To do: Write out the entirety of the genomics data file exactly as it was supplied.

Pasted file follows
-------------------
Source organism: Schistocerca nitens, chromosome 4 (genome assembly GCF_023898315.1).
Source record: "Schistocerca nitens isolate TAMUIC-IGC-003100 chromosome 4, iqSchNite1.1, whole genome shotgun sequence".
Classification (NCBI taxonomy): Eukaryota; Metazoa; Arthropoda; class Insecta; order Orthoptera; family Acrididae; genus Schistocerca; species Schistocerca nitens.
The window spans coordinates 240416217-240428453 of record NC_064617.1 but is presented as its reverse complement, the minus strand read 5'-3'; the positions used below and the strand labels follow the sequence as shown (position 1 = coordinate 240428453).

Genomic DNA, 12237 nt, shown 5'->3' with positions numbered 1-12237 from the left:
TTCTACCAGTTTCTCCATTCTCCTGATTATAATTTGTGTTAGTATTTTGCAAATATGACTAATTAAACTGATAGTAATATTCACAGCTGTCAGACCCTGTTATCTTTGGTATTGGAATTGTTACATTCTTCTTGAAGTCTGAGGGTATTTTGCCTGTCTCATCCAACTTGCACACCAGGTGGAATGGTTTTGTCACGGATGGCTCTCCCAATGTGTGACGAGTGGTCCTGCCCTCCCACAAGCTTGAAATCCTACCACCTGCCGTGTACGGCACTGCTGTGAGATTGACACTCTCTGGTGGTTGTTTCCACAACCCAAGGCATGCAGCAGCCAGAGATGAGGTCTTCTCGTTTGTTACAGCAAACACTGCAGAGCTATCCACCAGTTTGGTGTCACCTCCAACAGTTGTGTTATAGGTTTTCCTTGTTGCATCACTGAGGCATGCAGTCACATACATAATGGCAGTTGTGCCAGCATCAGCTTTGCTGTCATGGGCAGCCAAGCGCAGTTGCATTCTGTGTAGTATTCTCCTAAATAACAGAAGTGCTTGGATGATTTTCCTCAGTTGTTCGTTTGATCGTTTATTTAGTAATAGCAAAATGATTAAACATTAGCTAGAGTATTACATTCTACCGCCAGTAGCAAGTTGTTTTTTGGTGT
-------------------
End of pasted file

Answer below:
Source organism: Schistocerca nitens, chromosome 4 (genome assembly GCF_023898315.1).
Source record: "Schistocerca nitens isolate TAMUIC-IGC-003100 chromosome 4, iqSchNite1.1, whole genome shotgun sequence".
Classification (NCBI taxonomy): Eukaryota; Metazoa; Arthropoda; class Insecta; order Orthoptera; family Acrididae; genus Schistocerca; species Schistocerca nitens.
The window spans coordinates 240416217-240428453 of record NC_064617.1 but is presented as its reverse complement, the minus strand read 5'-3'; the positions used below and the strand labels follow the sequence as shown (position 1 = coordinate 240428453).

Genomic DNA, 12237 nt, shown 5'->3' with positions numbered 1-12237 from the left:
TTCTACCAGTTTCTCCATTCTCCTGATTATAATTTGTGTTAGTATTTTGCAAATATGACTAATTAAACTGATAGTAATATTCACAGCTGTCAGACCCTGTTATCTTTGGTATTGGAATTGTTACATTCTTCTTGAAGTCTGAGGGTATTTTGCCTGTCTCATCCAACTTGCACACCAGGTGGAATGGTTTTGTCACGGATGGCTCTCCCAATGTGTGACGAGTGGTCCTGCCCTCCCACAAGCTTGAAATCCTACCACCTGCCGTGTACGGCACTGCTGTGAGATTGACACTCTCTGGTGGTTGTTTCCACAACCCAAGGCATGCAGCAGCCAGAGATGAGGTCTTCTCGTTTGTTACAGCAAACACTGCAGAGCTATCCACCAGTTTGGTGTCACCTCCAACAGTTGTGTTATAGGTTTTCCTTGTTGCATCACTGAGGCATGCAGTCACATACATAATGGCAGTTGTGCCAGCATCAGCTTTGCTGTCATGGGCAGCCAAGCGCAGTTGCATTCTGTGTAGTATTCTCCTAAATAACAGAAGTGCTTGGATGATTTTCCTCAGTTGTTCGTTTGATCGTTTATTTAGTAATAGCAAAATGATTAAACATTAGCTAGAGTATTACATTCTACCGCCAGTAGCAAGTTGTTTTTTGGTGT